International lending experienced huge growth over the last three decades. Modern technological developments completely transformed the global financial system by making the mobility of funds from one country to another easier and much simpler. But this is not a new phenomenon. The history of international borrowing has its roots far in the past, from the first civilizations developed in the Mediterranean. We might even identify the colonization of the ancient Greeks as a form of internationalization of the capital in the known world. This colonization had exactly the same characteristics as in the 19th and 20th century: the Greek cities sent abroad their productive factors, capital and labor to gain from higher returns. Later in history, the rapid growth of productivity during the Industrial Revolution in Great Britain, and its subsequent spread to Europe and to the colonies all over the world, resulted in an unprecedented accumulation of capital surpluses. Thus, at the end of the 19th century this capital could not remain inactive and people tried to find ways to make the gains of productivity even higher. As a result, Europe and specifically the Great Britain became the main world international lender of capital. A significant development in this process was the creation of a new middle class, that of craftsmen, manufacturers and traders. They started to accumulate large amounts of wealth and power and to conquer high and influential positions in the societies of that time, which they did not intend to lose. They were particularly oriented towards investment in search of new wealth opportunities and higher productivity of their capital. Later, in the early 20th century the U.S. experienced the same rapid growth when the industrialization was transferred over the Atlantic Ocean. The U.S. continued to borrow from abroad as they were achieving significant growth rates, but simultaneously they increased capital export to international markets. As a result, the U.S. soon become a net international lender and took the lead from Britain just before the Second World War.

The 1870-1913 Period

This period was signaled by a strong growth in international trade and the liberalization of the mobility of the factors of production capital and labor. It is also the period of the largest migration that the humankind ever experienced, mainly from Europe and Asian countries to the U.S., Canada, South American countries, Australia, New Zealand, etc. The international lenders in this period were mainly capitalists, traders and industrialists. Total international financing increased from $100 million in 1820, to $4 billion in 1870 and to $44 billion in 1913. This international lending was achieved almost exclusively through the capital market, i.e. with the issuance and disposal of bonds and shares to the public.  The most important international lenders and borrowers for the year 1913 are presented in the table below:


$ billion


$ billion

Great Britain










Latin America










Other countries








The 1914-1950 period

This period was very important for the international capital flows as the financing of firms and the war reparations played a dominant role. When the war began there was an objective need for funding for all European countries. This need was first satisfied mainly by individuals from the U.S. as their country seemed that would not be touched by the war. But this changed in 1916 when the U.S. entered the war. At the same time, although the U.K. remained a lender, it significantly decreased its contribution to the global financial system. The same phenomenon was observed in other European countries as well. Another significant change was that excluding U.S. the other developing countries reached a pivot point in their growth due to the war. Additionally, profit margins declined significantly and in conjunction with severe recessions, there were created severe liquidity problems leading to default. This practically eliminated international lending. Especially the funding for the colonies and for the less developed countries stopped completely. By 1939, a new form of international financing was in place. The parent companies of the developed countries invested directly on subsidiaries in developing countries which were under their control. This practice became extremely widespread in Canada and Australia. About half the capital invested in the industry belonged to foreign companies. It is estimated that in 1939 the total amount of international financing was $55 billion. The U.S. played a crucial role in international lending. Not only they finance the European economies during the war, but they also provided economic support to the restoration of Europe from the damages after that. This effort is commonly known as the Marshall Plan. The total U.S. aid to Europe amounts to $40 billion.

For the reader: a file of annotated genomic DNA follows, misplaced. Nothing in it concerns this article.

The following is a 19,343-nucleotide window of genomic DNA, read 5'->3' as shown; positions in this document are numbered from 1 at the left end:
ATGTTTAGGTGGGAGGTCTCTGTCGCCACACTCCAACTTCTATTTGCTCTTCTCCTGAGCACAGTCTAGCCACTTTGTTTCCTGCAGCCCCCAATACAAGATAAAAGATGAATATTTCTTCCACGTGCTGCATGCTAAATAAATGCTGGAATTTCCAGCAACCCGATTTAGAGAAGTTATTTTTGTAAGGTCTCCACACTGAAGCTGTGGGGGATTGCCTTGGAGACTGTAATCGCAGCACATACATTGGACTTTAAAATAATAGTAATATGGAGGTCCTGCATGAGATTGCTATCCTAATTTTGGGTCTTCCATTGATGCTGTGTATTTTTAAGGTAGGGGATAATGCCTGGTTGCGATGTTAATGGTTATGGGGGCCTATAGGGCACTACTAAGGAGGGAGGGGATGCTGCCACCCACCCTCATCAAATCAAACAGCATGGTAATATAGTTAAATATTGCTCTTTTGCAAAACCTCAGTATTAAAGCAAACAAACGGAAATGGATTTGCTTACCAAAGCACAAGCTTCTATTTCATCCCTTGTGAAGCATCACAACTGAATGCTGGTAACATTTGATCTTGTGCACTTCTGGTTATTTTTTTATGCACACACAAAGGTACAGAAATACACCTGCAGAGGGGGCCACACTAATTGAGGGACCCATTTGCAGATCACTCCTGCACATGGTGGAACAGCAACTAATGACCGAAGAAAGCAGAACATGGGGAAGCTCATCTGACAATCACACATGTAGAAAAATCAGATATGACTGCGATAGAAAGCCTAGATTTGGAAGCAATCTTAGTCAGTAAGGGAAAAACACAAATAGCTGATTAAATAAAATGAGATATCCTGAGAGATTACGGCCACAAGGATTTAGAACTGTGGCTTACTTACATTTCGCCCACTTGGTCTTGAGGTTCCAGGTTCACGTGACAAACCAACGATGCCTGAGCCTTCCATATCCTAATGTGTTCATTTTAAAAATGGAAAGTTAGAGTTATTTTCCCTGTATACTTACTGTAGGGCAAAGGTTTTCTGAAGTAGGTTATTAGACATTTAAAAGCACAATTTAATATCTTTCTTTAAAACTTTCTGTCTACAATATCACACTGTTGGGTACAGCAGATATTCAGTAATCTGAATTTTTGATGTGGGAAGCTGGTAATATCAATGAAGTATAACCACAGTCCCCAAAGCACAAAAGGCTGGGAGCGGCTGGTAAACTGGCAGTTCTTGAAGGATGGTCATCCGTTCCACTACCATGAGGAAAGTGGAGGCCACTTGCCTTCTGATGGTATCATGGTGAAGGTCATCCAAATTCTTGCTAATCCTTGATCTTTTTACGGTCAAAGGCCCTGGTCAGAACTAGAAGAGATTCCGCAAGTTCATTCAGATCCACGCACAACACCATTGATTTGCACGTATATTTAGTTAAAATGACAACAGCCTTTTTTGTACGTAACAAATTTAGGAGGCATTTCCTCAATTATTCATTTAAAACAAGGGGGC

The Impact of International Lending to borrowers and lenders

Impact on Borrowers

During the last quarter of the 19th century and the first half of the 20th century, the international capital flows played an important role in the development process of borrowing countries. The foreign funds were available for the borrowing countries in order to initiate a process of development. These funds were used to specialized uses and activities on which each country had its comparative advantage.

The results of the borrowing were not symmetrical in all countries. During the 19th and 20th century countries like the U.S., Canada and Australia used the borrowed funds in a very productive way. They succeeded to internalize the international lending both by implementing crucial infrastructure projects and by successfully diffusing the technology and the know-how they already had to enhance the inflow of foreign capital. But there were also countries that maladministered the funding that was given to them, like the countries of Eastern Europe and Latin America. The reason for this asymmetry between the countries recipients of international lending relies on institutional issues, intense corruption, political instability and war conflicts which substantially reduced the investment returns. This situation created a global competition where the efficient and productive countries managed to dominate and gain significant improvement in their balance of payments, finally becoming in that way leaders in the global market. Instead, the maladministration of funds in most of the countries of Eastern Europe and Latin America contributed to a decline of productivity and deficits in the balance of payments.  These characteristics proved significantly persistent for both groups of countries until today.

Impact on Lenders

For lender countries, the export of domestic capital to other countries abroad had a direct negative effect: the reduction of funds available for investment and production in their own economies. This situation created an intense competition between domestic and foreign markets. The economies of scale in the new and virgin markets, the availability of resources and the abundance of labor, increased the productivity of capital providing high returns for lenders. However, the resulting increase in unemployment and poverty rates in Europe and America rendered them competitors to the developing countries. The workers in the industrialized countries of Europe and America improved their standards of living due to cheaper food from the developing world and also enjoyed the positive effects of the increased growth rates in their entire economy. Overall, the distribution of income had worsened in countries acting as international lenders. Great Britain invested about 80% of its total capital abroad during the period 1893-1913.

What Happens Nowadays?

In recent years, there have been very significant changes in international borrowing and as a result the world map of lenders and borrowers has changed both quantitatively and qualitatively. The following table shows the ten largest international lenders and borrowers in 2010, using data from the International Monetary Fund.


$ million


$ million



























Great Britain